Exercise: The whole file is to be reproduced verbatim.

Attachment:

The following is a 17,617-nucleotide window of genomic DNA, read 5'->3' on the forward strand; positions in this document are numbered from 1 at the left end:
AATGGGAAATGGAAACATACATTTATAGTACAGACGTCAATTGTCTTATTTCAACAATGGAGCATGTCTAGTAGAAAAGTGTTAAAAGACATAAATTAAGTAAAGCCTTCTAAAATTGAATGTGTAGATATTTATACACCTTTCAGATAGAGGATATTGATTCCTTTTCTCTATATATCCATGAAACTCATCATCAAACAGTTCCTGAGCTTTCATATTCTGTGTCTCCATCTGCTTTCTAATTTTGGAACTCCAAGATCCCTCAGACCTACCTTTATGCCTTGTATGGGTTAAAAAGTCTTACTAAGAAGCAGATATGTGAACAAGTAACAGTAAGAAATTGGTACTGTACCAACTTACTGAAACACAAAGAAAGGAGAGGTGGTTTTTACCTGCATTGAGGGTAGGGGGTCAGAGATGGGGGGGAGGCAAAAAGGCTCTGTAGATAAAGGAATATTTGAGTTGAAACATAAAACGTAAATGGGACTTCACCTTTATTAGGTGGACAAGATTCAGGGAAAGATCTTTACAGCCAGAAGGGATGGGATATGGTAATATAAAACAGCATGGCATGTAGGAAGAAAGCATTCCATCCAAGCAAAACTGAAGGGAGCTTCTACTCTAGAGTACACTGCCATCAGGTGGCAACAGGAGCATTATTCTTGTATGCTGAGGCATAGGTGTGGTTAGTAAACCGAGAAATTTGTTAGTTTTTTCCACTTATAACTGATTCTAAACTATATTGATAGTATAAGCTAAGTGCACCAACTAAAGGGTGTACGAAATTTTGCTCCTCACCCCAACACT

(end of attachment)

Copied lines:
The following is a 17,617-nucleotide window of genomic DNA, read 5'->3' on the forward strand; positions in this document are numbered from 1 at the left end:
AATGGGAAATGGAAACATACATTTATAGTACAGACGTCAATTGTCTTATTTCAACAATGGAGCATGTCTAGTAGAAAAGTGTTAAAAGACATAAATTAAGTAAAGCCTTCTAAAATTGAATGTGTAGATATTTATACACCTTTCAGATAGAGGATATTGATTCCTTTTCTCTATATATCCATGAAACTCATCATCAAACAGTTCCTGAGCTTTCATATTCTGTGTCTCCATCTGCTTTCTAATTTTGGAACTCCAAGATCCCTCAGACCTACCTTTATGCCTTGTATGGGTTAAAAAGTCTTACTAAGAAGCAGATATGTGAACAAGTAACAGTAAGAAATTGGTACTGTACCAACTTACTGAAACACAAAGAAAGGAGAGGTGGTTTTTACCTGCATTGAGGGTAGGGGGTCAGAGATGGGGGGGAGGCAAAAAGGCTCTGTAGATAAAGGAATATTTGAGTTGAAACATAAAACGTAAATGGGACTTCACCTTTATTAGGTGGACAAGATTCAGGGAAAGATCTTTACAGCCAGAAGGGATGGGATATGGTAATATAAAACAGCATGGCATGTAGGAAGAAAGCATTCCATCCAAGCAAAACTGAAGGGAGCTTCTACTCTAGAGTACACTGCCATCAGGTGGCAACAGGAGCATTATTCTTGTATGCTGAGGCATAGGTGTGGTTAGTAAACCGAGAAATTTGTTAGTTTTTTCCACTTATAACTGATTCTAAACTATATTGATAGTATAAGCTAAGTGCACCAACTAAAGGGTGTACGAAATTTTGCTCCTCACCCCAACACT